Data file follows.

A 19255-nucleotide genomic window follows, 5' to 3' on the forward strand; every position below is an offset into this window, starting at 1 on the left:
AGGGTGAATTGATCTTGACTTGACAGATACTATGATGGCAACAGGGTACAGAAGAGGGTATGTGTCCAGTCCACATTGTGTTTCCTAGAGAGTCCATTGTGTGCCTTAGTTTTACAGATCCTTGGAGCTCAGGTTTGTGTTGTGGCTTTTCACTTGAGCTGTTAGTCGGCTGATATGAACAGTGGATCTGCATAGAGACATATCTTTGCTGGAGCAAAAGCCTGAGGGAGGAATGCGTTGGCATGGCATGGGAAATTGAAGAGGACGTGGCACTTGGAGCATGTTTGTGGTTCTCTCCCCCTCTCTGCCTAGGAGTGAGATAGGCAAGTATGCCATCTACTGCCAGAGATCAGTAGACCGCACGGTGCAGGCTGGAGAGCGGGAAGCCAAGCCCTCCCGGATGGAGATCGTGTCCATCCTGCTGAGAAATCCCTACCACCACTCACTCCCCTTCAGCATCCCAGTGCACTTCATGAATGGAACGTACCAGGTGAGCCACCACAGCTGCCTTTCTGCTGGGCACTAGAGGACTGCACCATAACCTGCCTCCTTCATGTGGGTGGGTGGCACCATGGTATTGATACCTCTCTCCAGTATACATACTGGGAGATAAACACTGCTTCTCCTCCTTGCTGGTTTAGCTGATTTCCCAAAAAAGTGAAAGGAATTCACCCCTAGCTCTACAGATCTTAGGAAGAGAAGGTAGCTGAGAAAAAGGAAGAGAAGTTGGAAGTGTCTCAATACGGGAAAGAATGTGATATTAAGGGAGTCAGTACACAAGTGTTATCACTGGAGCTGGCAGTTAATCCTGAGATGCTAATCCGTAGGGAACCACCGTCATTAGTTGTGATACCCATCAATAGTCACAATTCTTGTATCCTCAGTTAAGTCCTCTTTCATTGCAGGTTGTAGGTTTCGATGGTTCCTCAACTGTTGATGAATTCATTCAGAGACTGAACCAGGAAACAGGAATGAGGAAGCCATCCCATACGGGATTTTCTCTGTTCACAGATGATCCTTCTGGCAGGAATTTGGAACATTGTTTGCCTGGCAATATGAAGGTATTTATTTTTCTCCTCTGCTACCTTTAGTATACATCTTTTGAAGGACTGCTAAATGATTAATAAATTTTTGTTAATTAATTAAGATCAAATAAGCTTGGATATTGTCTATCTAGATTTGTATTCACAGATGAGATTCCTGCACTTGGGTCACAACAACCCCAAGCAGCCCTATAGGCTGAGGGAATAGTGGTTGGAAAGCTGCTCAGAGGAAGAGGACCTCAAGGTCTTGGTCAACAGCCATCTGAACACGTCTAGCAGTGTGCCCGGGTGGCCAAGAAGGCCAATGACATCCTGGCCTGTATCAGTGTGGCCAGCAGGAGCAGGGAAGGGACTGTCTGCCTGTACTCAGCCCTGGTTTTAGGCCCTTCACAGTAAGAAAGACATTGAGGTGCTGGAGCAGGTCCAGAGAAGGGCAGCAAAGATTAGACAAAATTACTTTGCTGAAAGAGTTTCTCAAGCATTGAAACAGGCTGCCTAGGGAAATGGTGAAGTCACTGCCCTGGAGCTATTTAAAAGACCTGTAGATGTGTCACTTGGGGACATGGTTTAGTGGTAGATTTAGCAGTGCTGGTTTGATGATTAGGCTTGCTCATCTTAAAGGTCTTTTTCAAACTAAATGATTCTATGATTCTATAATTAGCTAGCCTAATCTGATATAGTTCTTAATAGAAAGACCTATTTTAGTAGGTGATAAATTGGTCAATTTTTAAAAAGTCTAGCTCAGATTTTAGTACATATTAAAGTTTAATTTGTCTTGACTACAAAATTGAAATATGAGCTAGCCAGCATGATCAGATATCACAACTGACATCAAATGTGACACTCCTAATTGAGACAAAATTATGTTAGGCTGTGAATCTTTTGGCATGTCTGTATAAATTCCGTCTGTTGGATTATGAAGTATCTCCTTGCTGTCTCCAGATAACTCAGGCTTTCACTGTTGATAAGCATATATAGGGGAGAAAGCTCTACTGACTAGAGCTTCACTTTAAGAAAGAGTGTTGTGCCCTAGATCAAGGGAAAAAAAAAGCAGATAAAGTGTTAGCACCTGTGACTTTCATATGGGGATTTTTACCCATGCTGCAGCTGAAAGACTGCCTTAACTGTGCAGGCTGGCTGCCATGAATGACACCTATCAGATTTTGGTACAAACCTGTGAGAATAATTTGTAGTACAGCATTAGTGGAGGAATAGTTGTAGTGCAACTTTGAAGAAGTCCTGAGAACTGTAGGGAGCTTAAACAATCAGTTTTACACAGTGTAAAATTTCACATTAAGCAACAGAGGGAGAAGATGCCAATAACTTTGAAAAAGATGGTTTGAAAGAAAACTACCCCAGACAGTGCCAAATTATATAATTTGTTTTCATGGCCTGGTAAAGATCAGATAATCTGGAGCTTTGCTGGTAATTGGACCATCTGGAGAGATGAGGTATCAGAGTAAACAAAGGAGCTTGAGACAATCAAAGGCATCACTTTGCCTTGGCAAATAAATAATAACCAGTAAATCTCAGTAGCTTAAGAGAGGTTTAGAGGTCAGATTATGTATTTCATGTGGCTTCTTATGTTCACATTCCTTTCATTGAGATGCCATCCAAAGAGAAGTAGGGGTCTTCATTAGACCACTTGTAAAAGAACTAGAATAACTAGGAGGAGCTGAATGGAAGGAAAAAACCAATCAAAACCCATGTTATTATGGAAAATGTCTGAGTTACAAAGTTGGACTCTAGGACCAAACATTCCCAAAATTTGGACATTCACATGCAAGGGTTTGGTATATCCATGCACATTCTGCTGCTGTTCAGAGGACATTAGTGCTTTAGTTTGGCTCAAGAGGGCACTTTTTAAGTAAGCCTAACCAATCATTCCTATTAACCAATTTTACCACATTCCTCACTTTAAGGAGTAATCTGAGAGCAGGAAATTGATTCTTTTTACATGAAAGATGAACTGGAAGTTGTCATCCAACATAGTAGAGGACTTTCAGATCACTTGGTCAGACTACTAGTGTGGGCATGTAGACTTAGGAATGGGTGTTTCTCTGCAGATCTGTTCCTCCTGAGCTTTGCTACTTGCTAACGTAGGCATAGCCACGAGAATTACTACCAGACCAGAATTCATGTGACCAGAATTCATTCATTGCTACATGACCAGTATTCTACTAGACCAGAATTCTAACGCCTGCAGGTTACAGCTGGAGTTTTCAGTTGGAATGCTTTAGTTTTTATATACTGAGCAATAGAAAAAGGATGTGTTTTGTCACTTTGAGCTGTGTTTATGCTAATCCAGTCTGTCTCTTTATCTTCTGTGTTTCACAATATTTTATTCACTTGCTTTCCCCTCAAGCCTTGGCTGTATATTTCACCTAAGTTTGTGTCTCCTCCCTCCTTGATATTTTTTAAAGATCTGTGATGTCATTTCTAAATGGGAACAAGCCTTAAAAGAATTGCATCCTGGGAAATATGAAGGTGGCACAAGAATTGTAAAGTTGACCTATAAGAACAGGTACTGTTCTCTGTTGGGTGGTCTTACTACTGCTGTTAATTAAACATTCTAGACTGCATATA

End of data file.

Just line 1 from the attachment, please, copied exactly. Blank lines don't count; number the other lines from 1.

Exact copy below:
A 19255-nucleotide genomic window follows, 5' to 3' on the forward strand; every position below is an offset into this window, starting at 1 on the left: